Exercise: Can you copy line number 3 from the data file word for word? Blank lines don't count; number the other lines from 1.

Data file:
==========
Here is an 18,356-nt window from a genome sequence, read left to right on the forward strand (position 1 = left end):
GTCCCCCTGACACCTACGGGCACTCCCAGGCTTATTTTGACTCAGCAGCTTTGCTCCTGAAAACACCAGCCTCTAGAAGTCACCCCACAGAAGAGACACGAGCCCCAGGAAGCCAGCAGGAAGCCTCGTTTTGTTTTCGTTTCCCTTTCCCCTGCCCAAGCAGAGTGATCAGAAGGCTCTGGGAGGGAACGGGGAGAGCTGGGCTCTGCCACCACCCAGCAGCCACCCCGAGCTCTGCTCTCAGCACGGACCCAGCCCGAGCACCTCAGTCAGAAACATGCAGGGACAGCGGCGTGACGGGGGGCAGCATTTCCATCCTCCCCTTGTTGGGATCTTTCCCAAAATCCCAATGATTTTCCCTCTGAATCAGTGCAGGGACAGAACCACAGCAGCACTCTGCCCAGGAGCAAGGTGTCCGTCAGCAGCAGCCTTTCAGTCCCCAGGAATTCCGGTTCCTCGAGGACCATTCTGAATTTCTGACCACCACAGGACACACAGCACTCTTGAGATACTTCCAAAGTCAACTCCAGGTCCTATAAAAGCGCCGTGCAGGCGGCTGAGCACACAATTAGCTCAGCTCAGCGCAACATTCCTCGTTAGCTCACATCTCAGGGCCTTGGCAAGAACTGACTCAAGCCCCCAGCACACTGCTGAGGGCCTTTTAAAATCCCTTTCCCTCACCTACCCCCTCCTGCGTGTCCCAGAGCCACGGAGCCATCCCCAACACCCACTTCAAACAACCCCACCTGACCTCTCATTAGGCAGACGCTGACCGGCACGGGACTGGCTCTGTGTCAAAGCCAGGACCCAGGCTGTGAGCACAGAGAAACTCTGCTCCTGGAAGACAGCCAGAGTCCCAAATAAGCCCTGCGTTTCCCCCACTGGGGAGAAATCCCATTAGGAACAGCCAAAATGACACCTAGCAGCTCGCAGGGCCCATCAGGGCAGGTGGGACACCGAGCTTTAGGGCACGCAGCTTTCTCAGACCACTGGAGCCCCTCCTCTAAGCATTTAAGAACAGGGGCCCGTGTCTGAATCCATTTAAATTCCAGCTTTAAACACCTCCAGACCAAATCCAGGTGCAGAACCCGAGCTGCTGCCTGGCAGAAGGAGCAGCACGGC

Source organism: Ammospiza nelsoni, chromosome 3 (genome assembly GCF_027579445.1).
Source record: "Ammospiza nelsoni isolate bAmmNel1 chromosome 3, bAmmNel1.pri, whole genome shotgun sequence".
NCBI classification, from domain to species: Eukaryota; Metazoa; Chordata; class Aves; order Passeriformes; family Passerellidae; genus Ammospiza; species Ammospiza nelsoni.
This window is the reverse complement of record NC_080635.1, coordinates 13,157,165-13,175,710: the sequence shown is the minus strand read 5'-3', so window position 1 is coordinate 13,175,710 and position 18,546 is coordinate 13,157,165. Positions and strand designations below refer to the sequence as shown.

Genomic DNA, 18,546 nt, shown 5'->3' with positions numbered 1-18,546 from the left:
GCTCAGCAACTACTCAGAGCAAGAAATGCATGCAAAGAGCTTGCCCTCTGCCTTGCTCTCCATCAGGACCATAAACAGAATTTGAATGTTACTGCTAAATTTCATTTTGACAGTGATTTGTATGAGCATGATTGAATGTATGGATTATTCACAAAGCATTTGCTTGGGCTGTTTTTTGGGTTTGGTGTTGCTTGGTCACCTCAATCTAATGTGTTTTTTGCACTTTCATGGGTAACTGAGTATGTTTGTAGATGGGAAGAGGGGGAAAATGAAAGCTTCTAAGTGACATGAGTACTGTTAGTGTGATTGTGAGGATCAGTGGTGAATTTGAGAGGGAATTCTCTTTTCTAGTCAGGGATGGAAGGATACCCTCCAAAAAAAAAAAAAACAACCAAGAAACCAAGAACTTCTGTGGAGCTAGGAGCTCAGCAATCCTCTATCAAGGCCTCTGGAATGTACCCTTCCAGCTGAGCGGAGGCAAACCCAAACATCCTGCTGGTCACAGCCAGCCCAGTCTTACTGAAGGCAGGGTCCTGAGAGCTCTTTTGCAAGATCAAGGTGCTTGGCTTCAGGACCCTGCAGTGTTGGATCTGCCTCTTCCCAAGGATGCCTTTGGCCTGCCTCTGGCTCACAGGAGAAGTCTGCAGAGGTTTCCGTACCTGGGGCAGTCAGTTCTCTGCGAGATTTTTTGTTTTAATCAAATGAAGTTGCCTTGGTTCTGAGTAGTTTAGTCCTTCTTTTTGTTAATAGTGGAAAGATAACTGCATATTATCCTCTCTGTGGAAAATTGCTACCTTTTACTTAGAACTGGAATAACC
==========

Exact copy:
Source organism: Ammospiza nelsoni, chromosome 3 (genome assembly GCF_027579445.1).